PRESS DIGEST - Wall Street Journal - Feb 3

Mon Feb 3, 2014 1:22am EST

Feb 3 (Reuters) - The following are the top stories in the Wall Street Journal. Reuters has not verified these stories and does not vouch for their accuracy.

* The Justice Department joined a widening investigation of banks, private-equity firms and hedge funds that may have violated anti-bribery laws in dealings with Libya's government-run investment fund. ()

* Actor Philip Seymour Hoffman was found dead of an apparent drug overdose late Sunday morning in his New York City apartment, police said. ()

* The Seattle Seahawks beat the Denver Broncos 43-8 in Sunday night's Super Bowl XLVIII in a shocking blowout that saw the greatest quarterback of his generation, Peyton Manning, look helpless against an immovable Seahawks defense. ()

* After a choppy start to 2014, many portfolio managers are shifting away from the kinds of investments that did exceptionally well in 2013 but are vulnerable to large swings.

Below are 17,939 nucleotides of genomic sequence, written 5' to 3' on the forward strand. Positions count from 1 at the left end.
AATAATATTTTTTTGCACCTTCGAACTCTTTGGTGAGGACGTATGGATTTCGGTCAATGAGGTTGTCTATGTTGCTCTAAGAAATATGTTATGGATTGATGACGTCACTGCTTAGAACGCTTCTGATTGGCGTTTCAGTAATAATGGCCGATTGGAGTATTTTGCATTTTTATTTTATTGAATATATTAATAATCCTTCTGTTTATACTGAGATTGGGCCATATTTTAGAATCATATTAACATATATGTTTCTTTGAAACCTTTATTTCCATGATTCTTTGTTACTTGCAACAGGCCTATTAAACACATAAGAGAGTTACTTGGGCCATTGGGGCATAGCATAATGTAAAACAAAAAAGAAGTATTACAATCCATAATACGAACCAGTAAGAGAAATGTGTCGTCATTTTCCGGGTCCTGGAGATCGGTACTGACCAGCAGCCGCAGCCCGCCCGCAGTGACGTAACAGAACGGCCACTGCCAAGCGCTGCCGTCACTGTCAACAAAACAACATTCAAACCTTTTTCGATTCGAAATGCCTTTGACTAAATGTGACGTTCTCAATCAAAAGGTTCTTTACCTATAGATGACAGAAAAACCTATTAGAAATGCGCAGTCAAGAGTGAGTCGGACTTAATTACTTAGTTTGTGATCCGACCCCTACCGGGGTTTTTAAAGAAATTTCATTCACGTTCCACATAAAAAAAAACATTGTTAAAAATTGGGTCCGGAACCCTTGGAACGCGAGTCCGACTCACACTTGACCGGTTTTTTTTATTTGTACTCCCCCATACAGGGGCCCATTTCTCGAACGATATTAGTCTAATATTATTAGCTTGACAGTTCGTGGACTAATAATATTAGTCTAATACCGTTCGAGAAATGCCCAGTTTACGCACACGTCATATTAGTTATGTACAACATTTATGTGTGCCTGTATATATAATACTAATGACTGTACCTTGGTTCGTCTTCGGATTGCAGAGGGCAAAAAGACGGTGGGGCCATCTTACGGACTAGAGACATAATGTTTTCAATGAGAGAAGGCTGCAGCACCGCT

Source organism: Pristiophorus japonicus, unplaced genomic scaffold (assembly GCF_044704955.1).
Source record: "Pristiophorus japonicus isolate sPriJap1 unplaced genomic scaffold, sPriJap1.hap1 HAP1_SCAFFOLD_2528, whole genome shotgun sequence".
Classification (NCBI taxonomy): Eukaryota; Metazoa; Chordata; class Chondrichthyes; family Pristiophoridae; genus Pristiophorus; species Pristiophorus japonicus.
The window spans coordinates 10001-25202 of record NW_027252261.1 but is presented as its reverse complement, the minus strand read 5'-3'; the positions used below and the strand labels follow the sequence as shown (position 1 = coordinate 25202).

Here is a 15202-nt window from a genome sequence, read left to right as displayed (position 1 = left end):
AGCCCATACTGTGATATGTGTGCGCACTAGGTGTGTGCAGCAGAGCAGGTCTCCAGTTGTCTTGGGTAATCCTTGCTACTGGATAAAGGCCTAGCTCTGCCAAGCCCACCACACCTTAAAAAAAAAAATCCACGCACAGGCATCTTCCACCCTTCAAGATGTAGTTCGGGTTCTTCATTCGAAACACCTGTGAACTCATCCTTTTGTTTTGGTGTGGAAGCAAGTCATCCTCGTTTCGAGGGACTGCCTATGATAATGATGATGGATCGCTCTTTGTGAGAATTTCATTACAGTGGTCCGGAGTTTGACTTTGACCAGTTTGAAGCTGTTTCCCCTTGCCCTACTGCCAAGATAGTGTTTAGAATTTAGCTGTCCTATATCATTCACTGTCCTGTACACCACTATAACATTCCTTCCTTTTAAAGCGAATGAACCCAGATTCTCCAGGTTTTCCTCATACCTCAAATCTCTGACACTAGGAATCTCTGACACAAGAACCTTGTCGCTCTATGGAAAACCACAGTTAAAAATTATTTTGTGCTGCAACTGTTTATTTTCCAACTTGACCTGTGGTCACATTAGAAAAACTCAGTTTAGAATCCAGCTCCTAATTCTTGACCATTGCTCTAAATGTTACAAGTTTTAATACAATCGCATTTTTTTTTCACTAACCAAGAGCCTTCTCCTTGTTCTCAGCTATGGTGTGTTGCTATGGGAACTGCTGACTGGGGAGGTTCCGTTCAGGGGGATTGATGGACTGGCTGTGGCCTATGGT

* Buoyed by strong credit ratings and rising deposits, Asian banks have become bigger global players as they chase higher yields and look to diversify their business. ()

* Wal-Mart Stores Inc told the National Labor Relations Board that it was within its rights when it disciplined workers for taking part in short strikes, setting up a legal test of a phenomenon that is reshaping relations between companies and labor. ()

* Jos. A. Bank Clothiers Inc took the offensive in its effort to fend off a proposed takeover by Men's Wearhouse Inc, entering talks of its own to buy fellow apparel retailer Eddie Bauer LLC and issuing a sharply worded rebuke to its rival's latest bid to negotiate a deal. ()

* KKR is set to open its first office in Spain on Monday, as the buyout specialist seeks to build on its billion-euro stake in a country that is attracting a growing volume of investment from abroad. ()

* AstraZeneca's anti-clotting drug Brilinta was approved based on a study showing the pill saved lives and reduced heart attacks. But a drama is unfolding over whether the drug should have been approved. ()